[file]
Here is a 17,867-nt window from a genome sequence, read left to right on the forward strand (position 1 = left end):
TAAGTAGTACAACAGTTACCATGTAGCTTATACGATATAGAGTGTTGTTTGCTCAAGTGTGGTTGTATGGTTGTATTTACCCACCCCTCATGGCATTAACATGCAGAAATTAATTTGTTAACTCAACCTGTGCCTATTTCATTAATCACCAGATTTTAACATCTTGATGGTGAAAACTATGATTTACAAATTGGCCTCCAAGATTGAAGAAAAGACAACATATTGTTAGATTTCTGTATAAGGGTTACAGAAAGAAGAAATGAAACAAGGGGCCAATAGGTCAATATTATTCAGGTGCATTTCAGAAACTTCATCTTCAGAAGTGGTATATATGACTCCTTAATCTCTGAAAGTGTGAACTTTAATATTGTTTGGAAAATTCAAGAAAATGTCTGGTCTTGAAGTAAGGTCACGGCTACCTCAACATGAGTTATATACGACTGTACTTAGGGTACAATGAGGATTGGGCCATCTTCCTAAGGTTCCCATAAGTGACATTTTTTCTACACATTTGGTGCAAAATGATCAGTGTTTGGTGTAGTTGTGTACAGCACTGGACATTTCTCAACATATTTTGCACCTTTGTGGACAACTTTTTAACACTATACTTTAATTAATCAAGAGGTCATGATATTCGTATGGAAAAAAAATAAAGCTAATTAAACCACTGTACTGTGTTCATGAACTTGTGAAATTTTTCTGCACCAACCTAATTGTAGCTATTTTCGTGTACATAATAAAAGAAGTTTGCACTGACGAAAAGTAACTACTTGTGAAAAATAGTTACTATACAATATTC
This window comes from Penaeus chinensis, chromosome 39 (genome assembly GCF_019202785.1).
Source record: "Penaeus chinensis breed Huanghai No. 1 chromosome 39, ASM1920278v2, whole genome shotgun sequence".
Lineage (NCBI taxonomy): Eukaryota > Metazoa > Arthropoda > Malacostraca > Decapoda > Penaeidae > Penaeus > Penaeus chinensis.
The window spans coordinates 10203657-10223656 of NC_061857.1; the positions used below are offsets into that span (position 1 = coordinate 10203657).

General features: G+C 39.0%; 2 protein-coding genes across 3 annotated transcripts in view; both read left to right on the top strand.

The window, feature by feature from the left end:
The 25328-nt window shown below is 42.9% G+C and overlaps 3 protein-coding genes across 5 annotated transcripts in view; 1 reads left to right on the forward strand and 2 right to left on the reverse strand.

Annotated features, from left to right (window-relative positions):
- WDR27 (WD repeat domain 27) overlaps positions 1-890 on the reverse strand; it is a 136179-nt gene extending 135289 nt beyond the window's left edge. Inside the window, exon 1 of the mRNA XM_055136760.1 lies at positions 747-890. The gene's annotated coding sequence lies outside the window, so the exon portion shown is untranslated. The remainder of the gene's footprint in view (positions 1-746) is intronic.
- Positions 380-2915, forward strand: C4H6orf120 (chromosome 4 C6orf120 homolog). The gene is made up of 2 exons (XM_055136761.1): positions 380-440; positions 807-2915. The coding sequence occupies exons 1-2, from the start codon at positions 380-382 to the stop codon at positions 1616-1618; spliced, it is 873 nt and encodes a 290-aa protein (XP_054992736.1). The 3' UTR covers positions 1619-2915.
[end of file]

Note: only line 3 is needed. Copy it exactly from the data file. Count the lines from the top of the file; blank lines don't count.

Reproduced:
This window comes from Penaeus chinensis, chromosome 39 (genome assembly GCF_019202785.1).